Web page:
Translation Matters

“Translation matters. It always has, of course… But perhaps right now translation is more important than ever,” says Rachel Cooke.

Some of the best translators concur, and share their secrets.

 

“An artist in her own right”

“I first read Chekhov in Russian, as a student, both short stories and the plays, but the effort to focus so hard on the original Russian, and my lack of experience in life, had left me, as a student, with a somewhat blurred vision of Chekhov himself. I rediscovered him much later, with the ease (and laziness) of reading in my own language, this time through translation. And it was a great gift: at last, through her work*, I could see clearly who Chekhov is as a writer, and why he is incomparable. It’s not really something you can explain; you read the translation, and you know.”

–Alison Anderson

*The speaker refers to translations created by Constance Garnett.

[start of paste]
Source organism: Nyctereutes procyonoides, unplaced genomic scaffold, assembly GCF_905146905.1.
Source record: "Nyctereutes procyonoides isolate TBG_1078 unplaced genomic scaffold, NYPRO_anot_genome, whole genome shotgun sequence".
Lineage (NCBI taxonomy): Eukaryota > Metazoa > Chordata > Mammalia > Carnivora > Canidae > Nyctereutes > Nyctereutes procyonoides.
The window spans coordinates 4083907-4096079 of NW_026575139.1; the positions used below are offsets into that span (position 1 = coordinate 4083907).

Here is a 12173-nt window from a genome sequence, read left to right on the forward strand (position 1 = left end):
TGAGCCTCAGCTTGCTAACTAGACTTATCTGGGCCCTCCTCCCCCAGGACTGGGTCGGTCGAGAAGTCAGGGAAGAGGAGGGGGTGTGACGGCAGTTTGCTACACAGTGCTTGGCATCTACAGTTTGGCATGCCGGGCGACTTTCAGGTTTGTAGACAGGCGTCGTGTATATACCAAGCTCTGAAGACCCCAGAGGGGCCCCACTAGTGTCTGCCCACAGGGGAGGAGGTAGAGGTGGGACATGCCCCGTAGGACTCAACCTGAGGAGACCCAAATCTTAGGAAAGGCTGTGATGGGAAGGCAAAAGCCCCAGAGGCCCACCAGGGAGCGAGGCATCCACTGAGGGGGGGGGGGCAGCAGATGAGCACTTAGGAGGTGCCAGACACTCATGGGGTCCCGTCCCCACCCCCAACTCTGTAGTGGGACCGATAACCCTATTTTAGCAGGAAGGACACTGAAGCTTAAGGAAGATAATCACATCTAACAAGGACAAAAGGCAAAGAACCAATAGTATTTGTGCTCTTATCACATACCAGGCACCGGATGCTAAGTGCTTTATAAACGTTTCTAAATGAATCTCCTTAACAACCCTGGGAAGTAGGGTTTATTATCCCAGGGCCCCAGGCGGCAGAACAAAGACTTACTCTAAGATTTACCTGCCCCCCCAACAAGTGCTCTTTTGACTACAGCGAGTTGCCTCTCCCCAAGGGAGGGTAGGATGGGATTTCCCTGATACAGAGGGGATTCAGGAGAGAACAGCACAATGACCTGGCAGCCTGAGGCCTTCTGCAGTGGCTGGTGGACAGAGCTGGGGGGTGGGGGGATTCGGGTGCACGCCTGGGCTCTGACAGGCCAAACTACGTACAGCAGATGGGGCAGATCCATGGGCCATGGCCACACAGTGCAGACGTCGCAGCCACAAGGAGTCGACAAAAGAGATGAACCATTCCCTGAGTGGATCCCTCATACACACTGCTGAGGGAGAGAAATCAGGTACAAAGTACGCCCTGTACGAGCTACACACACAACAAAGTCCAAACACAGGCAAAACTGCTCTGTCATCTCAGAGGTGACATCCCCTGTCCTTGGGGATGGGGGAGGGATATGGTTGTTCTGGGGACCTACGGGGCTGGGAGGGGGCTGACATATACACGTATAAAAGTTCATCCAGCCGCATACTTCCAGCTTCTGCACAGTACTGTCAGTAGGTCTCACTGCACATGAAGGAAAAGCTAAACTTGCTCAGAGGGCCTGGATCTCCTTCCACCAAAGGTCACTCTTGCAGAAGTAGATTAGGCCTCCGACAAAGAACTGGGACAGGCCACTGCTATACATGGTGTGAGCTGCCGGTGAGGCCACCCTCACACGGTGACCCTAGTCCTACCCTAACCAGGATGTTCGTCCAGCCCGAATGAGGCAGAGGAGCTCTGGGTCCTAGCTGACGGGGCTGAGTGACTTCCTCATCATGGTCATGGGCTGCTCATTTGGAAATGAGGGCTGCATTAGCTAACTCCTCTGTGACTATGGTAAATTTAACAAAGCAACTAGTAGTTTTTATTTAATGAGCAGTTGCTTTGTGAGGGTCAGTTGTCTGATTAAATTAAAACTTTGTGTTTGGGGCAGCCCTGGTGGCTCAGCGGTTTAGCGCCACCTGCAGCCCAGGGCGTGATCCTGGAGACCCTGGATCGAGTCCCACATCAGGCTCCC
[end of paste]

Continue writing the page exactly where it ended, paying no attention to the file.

The role of the literary translator in the age of “Ferrante Fever.”

“Sometimes, I think, it’s puzzle-solving…”

“…I want to make good English sentences but without losing the particular voice of the Italian writer. I can’t explain how it happens. I think it has to do with staying pretty close to the original.”

— Ann Goldstein, head of the copy department at the New Yorker magazine, “accidental” book translator

“Her name on a book now is gold.”

— Robert Weil, editor-in-chief of Liveright

“A Book Translator Becomes A Star” by Jennifer Maloney, The Wall Street Journal, Arena, Friday, Jan. 22, 2016